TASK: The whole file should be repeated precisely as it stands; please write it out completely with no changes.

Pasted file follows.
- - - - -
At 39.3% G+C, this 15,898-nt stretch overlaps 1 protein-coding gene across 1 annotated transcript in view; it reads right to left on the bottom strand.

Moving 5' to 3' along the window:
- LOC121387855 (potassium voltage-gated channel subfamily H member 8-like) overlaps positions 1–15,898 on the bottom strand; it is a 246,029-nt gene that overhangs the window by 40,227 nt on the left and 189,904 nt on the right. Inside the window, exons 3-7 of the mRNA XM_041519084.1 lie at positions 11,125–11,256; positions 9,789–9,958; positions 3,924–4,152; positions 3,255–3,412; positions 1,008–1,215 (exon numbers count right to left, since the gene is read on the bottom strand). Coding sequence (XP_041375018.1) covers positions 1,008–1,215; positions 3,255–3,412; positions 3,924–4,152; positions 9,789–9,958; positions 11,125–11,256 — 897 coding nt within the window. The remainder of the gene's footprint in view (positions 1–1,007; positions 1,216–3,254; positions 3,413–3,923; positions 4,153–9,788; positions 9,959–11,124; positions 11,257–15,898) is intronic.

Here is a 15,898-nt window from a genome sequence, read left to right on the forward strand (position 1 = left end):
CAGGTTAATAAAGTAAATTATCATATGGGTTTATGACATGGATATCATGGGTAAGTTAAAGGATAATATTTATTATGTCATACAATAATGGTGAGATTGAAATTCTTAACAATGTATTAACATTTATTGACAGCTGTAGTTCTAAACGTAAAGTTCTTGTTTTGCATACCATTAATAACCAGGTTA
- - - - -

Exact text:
At 39.3% G+C, this 15,898-nt stretch overlaps 1 protein-coding gene across 1 annotated transcript in view; it reads right to left on the bottom strand.

Moving 5' to 3' along the window:
- LOC121387855 (potassium voltage-gated channel subfamily H member 8-like) overlaps positions 1–15,898 on the bottom strand; it is a 246,029-nt gene that overhangs the window by 40,227 nt on the left and 189,904 nt on the right. Inside the window, exons 3-7 of the mRNA XM_041519084.1 lie at positions 11,125–11,256; positions 9,789–9,958; positions 3,924–4,152; positions 3,255–3,412; positions 1,008–1,215 (exon numbers count right to left, since the gene is read on the bottom strand). Coding sequence (XP_041375018.1) covers positions 1,008–1,215; positions 3,255–3,412; positions 3,924–4,152; positions 9,789–9,958; positions 11,125–11,256 — 897 coding nt within the window. The remainder of the gene's footprint in view (positions 1–1,007; positions 1,216–3,254; positions 3,413–3,923; positions 4,153–9,788; positions 9,959–11,124; positions 11,257–15,898) is intronic.

Here is a 15,898-nt window from a genome sequence, read left to right on the forward strand (position 1 = left end):
CAGGTTAATAAAGTAAATTATCATATGGGTTTATGACATGGATATCATGGGTAAGTTAAAGGATAATATTTATTATGTCATACAATAATGGTGAGATTGAAATTCTTAACAATGTATTAACATTTATTGACAGCTGTAGTTCTAAACGTAAAGTTCTTGTTTTGCATACCATTAATAACCAGGTTA